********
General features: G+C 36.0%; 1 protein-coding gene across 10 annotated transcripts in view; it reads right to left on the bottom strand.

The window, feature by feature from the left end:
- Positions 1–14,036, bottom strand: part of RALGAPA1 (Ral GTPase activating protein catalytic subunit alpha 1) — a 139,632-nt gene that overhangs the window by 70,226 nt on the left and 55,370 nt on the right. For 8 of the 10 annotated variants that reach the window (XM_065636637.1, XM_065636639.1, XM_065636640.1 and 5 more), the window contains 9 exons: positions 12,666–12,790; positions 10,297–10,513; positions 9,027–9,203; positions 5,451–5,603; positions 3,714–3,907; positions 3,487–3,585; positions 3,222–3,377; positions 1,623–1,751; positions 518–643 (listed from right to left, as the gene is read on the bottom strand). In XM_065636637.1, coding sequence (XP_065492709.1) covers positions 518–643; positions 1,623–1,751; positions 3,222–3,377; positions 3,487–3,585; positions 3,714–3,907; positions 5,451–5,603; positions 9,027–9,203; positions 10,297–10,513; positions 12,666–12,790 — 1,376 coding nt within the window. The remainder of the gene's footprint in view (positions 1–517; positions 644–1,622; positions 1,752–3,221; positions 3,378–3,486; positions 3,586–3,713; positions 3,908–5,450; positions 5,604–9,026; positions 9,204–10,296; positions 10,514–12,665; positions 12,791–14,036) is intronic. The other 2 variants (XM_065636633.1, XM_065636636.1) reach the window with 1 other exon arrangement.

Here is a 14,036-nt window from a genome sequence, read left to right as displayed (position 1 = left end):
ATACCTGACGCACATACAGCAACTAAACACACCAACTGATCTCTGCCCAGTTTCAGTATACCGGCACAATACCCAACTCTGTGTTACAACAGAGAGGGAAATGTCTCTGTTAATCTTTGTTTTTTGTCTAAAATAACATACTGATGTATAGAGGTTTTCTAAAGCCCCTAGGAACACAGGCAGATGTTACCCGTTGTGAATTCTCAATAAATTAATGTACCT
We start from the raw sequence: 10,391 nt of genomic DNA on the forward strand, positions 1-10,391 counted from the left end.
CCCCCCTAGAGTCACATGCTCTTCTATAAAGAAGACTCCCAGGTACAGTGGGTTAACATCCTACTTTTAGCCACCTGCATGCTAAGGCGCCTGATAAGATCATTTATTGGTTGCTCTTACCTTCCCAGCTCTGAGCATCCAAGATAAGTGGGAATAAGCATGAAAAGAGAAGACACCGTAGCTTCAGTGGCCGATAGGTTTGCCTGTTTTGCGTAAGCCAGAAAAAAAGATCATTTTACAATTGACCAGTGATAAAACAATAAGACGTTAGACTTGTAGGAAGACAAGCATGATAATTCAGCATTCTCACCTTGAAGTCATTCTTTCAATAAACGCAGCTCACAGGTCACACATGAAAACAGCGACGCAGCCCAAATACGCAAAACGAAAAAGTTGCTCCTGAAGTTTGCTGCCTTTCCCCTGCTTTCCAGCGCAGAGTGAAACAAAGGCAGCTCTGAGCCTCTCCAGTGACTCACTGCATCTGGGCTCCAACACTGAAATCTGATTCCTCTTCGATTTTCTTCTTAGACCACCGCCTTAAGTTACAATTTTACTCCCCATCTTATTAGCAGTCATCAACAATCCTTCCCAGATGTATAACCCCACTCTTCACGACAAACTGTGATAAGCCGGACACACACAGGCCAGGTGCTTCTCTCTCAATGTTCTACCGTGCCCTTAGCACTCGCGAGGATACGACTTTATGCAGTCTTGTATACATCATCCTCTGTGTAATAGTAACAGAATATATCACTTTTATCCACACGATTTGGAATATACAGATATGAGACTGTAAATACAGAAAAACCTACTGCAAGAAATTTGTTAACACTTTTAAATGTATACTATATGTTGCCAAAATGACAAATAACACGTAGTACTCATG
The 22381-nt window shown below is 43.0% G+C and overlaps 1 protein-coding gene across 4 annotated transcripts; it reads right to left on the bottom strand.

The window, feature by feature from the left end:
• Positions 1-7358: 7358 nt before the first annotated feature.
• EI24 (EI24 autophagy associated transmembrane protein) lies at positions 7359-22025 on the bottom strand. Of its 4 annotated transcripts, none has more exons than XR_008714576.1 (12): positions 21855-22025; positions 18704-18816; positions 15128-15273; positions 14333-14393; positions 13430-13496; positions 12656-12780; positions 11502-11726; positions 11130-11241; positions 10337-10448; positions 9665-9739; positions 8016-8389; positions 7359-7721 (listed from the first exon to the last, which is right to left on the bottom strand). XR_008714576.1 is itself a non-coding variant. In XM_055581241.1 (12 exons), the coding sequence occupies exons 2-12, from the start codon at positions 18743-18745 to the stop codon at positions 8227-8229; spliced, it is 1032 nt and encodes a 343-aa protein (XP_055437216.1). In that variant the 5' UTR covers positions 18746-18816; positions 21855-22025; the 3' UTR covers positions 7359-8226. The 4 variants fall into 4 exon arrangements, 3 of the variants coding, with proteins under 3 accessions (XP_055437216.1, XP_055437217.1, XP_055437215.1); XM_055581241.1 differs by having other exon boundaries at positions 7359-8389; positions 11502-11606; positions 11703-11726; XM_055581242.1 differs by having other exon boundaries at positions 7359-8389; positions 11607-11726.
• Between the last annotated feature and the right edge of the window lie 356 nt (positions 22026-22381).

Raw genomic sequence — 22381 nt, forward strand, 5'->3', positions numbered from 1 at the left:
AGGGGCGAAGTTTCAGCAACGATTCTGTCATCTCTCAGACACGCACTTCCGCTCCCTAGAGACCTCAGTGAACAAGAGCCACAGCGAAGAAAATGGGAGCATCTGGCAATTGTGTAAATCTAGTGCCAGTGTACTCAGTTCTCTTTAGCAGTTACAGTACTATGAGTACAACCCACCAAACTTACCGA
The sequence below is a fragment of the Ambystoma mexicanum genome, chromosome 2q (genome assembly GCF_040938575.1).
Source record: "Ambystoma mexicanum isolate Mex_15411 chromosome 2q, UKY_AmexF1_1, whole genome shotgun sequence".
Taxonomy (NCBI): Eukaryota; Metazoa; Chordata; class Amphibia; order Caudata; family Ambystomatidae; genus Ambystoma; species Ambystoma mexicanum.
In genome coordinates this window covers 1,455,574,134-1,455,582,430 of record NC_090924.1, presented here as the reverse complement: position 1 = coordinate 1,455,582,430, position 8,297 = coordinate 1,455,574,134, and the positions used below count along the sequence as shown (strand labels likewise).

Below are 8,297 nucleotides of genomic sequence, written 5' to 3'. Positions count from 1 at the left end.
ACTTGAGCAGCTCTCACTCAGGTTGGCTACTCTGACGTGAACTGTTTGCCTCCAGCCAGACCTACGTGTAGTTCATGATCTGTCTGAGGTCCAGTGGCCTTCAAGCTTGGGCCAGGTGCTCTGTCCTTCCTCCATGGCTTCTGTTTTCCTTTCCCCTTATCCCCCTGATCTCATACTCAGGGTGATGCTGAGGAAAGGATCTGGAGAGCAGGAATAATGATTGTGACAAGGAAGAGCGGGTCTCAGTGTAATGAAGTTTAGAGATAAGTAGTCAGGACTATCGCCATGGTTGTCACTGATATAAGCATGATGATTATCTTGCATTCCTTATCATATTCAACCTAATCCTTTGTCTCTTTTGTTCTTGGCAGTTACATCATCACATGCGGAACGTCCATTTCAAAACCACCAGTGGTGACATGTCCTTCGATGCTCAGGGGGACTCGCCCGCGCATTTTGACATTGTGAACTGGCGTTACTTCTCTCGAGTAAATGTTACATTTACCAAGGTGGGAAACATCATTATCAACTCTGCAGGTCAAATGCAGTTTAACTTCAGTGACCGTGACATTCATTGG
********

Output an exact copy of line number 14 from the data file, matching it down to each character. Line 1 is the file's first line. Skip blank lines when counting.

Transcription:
AGGGGCGAAGTTTCAGCAACGATTCTGTCATCTCTCAGACACGCACTTCCGCTCCCTAGAGACCTCAGTGAACAAGAGCCACAGCGAAGAAAATGGGAGCATCTGGCAATTGTGTAAATCTAGTGCCAGTGTACTCAGTTCTCTTTAGCAGTTACAGTACTATGAGTACAACCCACCAAACTTACCGA